And this will be a sign for you: “You will find a baby wrapped in swaddling clothes and lying in a manger.” And suddenly there was with the angel a multitude of the heavenly host praising God and saying, “Glory to God in the highest, and on earth peace among those with whom he is pleased!” (Luke 2:12-14 ESV).

On one occasion I was quoting this verse to explain the importance of celebrating Jesus’ birth to a person burdened down by the superstitious belief that birthday celebrations are pagan. He said this: “This verse in Luke only justifies one celebration of Jesus’ first coming, not celebrations thereafter.” I replied that Jesus’ birth is an event that changed all time, and, therefore, is for all time and all people.

The birth of Jesus is a powerful, enduring sign that encapsulates the entirety of the Christ event: his incarnation, life, death, resurrection and ascension for the salvation of all humankind. Like all signs, our Lord’s birth points backward (reminding us of what our triune God promised and accomplished in the past), and forward (pointing to what God, in Jesus, by the Spirit, will yet accomplish). Luke’s account continues with a part of the gospel story often told during Epiphany, which follows Christmas:

A Light To the Gentiles by Greg Olsen (used with permission)

A Light To the Gentiles by Greg Olsen
(used with permission)

Now there was a man in Jerusalem, whose name was Simeon, and this man was righteous and devout, waiting for the consolation of Israel, and the Holy Spirit was upon him. And it had been revealed to him by the Holy Spirit that he would not see death before he had seen the Lord’s Christ. And he came in the Spirit into the temple, and when the parents brought in the child Jesus, to do for him according to the custom of the Law, he took him up in his arms and blessed God and said, “Lord, now you are letting your servant depart in peace, according to your word; for my eyes have seen your salvation that you have prepared in the presence of all peoples, a light for revelation to the Gentiles, and for glory to your people Israel.” And his father and his mother marveled at what was said about him. And Simeon blessed them and said to Mary his mother, “Behold, this child is appointed for the fall and rising of many in Israel, and for a sign that is opposed (and a sword will pierce through your own soul also), so that thoughts from many hearts may be revealed” (Luke 2:25-35 ESV).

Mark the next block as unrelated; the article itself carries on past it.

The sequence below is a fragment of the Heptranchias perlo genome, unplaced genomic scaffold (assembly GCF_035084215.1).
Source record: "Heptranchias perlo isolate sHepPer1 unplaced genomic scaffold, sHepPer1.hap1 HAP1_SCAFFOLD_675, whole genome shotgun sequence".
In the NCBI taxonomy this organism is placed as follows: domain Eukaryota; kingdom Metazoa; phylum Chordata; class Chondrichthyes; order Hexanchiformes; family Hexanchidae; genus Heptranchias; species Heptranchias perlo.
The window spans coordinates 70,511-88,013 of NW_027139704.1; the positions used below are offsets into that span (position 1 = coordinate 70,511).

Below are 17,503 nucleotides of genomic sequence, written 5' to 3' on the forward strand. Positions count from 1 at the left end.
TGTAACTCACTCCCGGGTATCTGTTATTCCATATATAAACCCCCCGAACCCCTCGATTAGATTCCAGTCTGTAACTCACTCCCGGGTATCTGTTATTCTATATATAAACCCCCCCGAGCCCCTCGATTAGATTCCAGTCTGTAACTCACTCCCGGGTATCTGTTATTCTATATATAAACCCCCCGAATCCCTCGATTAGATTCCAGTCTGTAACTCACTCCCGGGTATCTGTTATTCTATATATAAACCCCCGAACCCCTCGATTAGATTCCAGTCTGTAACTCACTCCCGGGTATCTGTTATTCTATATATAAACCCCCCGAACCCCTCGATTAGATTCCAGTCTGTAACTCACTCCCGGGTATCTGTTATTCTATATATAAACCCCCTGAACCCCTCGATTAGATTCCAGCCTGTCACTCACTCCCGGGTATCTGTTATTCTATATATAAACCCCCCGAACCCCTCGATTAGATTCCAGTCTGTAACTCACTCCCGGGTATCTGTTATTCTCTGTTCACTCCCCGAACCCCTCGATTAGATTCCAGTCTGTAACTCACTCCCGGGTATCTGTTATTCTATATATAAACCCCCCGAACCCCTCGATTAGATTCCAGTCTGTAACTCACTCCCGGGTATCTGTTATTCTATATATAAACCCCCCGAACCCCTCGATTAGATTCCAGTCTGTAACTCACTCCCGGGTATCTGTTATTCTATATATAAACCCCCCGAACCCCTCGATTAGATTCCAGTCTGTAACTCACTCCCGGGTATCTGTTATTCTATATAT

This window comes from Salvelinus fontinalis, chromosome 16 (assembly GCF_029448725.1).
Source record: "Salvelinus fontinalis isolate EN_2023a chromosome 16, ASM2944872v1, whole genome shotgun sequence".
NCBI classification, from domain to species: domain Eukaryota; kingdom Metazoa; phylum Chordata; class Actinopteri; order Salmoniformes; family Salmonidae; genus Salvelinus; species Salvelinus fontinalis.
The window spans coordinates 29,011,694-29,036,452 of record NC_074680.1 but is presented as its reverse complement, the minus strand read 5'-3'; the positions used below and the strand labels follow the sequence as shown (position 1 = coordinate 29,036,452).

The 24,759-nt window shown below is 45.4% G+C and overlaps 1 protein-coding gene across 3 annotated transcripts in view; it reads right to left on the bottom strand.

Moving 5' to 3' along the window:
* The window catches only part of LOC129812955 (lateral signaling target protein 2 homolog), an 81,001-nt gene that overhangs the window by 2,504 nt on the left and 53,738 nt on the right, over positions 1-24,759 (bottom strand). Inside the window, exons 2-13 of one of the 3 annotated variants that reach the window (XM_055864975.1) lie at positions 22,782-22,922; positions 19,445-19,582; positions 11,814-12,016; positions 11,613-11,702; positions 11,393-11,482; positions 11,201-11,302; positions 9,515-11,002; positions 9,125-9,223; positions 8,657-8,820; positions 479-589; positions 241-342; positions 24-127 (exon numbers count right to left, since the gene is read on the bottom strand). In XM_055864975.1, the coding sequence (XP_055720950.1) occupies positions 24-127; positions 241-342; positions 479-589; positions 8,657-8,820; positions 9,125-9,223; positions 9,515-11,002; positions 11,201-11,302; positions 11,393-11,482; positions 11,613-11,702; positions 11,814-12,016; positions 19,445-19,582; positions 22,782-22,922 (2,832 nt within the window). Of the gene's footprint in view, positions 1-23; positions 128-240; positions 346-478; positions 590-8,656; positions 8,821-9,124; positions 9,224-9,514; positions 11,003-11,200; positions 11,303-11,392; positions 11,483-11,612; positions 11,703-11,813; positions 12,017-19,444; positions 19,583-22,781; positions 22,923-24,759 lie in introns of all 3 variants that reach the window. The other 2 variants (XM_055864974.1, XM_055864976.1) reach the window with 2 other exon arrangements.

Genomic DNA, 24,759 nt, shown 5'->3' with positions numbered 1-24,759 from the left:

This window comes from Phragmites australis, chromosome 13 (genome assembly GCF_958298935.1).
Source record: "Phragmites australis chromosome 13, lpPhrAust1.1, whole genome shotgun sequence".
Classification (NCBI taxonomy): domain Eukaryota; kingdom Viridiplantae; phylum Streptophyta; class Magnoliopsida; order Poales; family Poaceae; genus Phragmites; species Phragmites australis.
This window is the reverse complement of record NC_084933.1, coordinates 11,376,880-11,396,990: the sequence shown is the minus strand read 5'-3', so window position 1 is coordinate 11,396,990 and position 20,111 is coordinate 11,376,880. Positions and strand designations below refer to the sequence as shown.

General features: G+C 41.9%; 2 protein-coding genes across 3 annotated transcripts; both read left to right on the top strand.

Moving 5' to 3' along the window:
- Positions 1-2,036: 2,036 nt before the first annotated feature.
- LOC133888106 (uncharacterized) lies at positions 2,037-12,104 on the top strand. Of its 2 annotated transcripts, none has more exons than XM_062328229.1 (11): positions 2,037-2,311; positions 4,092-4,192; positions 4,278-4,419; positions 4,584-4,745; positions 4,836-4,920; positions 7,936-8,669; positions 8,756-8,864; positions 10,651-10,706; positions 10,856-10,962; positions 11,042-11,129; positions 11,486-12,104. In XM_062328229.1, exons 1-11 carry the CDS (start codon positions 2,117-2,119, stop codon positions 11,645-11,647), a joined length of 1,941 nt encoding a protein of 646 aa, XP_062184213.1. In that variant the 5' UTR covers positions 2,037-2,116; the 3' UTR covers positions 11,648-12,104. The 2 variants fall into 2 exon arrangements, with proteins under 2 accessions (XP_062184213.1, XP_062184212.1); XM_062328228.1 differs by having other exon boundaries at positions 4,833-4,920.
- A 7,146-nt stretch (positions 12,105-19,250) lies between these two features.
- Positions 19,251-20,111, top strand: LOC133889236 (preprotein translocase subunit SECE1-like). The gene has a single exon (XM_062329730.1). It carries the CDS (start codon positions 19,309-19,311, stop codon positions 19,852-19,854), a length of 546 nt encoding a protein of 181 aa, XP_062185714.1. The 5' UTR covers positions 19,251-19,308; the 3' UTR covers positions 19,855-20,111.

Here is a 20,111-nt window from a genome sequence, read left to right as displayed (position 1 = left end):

As Christians, most of us reading this do not have to rely on secret signs and symbols to conceal our places of assembly. That’s a blessing, and our prayers are with those who still face this hardship. But no matter the circumstances, all Christians know that Jesus was raised from the dead, and our heavenly Father is drawing all people to himself in Jesus and through the Spirit. Therefore we all have much to celebrate—and so we shall, during the upcoming Advent and Christmas seasons. I wish you and yours joyous celebrations as we begin a new annual worship cycle in accordance with the historic (western) Christian calendar (for more about that cycle, go to http://update.gci.org/2015/11/annual-worship-cycle-using-the-lectionary/).

Looking forward to our celebrations of Advent and Christmas,
Joseph Tkach

PS: To all who gather this week in the United States (and abroad) to celebrate Thanksgiving, I send my best wishes for a joyous holiday. We truly do have much for which to thank our generous God, including our nation’s spiritual heritage.